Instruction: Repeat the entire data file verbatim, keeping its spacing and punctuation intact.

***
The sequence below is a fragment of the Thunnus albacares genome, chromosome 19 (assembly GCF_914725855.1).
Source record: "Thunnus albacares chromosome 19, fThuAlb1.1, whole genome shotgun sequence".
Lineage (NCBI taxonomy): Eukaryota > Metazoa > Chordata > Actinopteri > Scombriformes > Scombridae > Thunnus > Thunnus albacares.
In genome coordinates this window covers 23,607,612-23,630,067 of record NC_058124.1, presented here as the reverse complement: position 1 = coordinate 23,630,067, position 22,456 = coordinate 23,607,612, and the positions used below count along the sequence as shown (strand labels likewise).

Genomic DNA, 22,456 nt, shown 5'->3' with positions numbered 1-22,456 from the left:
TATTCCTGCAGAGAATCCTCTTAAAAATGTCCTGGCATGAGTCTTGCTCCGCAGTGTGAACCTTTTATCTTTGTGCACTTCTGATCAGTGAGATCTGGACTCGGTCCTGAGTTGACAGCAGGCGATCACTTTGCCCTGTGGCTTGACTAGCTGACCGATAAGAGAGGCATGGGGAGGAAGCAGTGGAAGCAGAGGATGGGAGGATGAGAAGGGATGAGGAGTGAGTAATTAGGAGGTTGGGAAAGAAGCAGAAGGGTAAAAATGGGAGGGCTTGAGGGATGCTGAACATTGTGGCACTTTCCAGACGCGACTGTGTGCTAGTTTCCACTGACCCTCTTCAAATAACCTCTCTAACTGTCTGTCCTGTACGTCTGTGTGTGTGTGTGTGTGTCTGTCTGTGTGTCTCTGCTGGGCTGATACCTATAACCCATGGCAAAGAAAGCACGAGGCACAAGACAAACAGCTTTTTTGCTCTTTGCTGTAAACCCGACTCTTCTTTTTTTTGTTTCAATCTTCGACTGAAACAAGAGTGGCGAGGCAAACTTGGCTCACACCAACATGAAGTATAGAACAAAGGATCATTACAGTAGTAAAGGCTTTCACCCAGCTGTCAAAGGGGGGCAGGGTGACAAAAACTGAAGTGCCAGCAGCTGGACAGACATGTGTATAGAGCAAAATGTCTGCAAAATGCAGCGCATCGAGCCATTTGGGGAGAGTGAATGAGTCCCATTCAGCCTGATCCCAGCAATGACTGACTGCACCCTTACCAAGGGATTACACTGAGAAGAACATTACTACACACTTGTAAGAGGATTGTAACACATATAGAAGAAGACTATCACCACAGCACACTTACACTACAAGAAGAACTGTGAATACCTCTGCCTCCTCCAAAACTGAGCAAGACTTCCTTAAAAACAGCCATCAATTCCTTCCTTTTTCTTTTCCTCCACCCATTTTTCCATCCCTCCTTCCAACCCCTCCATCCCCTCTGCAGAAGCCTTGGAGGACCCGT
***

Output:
The sequence below is a fragment of the Thunnus albacares genome, chromosome 19 (assembly GCF_914725855.1).
Source record: "Thunnus albacares chromosome 19, fThuAlb1.1, whole genome shotgun sequence".
Lineage (NCBI taxonomy): Eukaryota > Metazoa > Chordata > Actinopteri > Scombriformes > Scombridae > Thunnus > Thunnus albacares.
In genome coordinates this window covers 23,607,612-23,630,067 of record NC_058124.1, presented here as the reverse complement: position 1 = coordinate 23,630,067, position 22,456 = coordinate 23,607,612, and the positions used below count along the sequence as shown (strand labels likewise).

Genomic DNA, 22,456 nt, shown 5'->3' with positions numbered 1-22,456 from the left:
TATTCCTGCAGAGAATCCTCTTAAAAATGTCCTGGCATGAGTCTTGCTCCGCAGTGTGAACCTTTTATCTTTGTGCACTTCTGATCAGTGAGATCTGGACTCGGTCCTGAGTTGACAGCAGGCGATCACTTTGCCCTGTGGCTTGACTAGCTGACCGATAAGAGAGGCATGGGGAGGAAGCAGTGGAAGCAGAGGATGGGAGGATGAGAAGGGATGAGGAGTGAGTAATTAGGAGGTTGGGAAAGAAGCAGAAGGGTAAAAATGGGAGGGCTTGAGGGATGCTGAACATTGTGGCACTTTCCAGACGCGACTGTGTGCTAGTTTCCACTGACCCTCTTCAAATAACCTCTCTAACTGTCTGTCCTGTACGTCTGTGTGTGTGTGTGTGTGTCTGTCTGTGTGTCTCTGCTGGGCTGATACCTATAACCCATGGCAAAGAAAGCACGAGGCACAAGACAAACAGCTTTTTTGCTCTTTGCTGTAAACCCGACTCTTCTTTTTTTTGTTTCAATCTTCGACTGAAACAAGAGTGGCGAGGCAAACTTGGCTCACACCAACATGAAGTATAGAACAAAGGATCATTACAGTAGTAAAGGCTTTCACCCAGCTGTCAAAGGGGGGCAGGGTGACAAAAACTGAAGTGCCAGCAGCTGGACAGACATGTGTATAGAGCAAAATGTCTGCAAAATGCAGCGCATCGAGCCATTTGGGGAGAGTGAATGAGTCCCATTCAGCCTGATCCCAGCAATGACTGACTGCACCCTTACCAAGGGATTACACTGAGAAGAACATTACTACACACTTGTAAGAGGATTGTAACACATATAGAAGAAGACTATCACCACAGCACACTTACACTACAAGAAGAACTGTGAATACCTCTGCCTCCTCCAAAACTGAGCAAGACTTCCTTAAAAACAGCCATCAATTCCTTCCTTTTTCTTTTCCTCCACCCATTTTTCCATCCCTCCTTCCAACCCCTCCATCCCCTCTGCAGAAGCCTTGGAGGACCCGT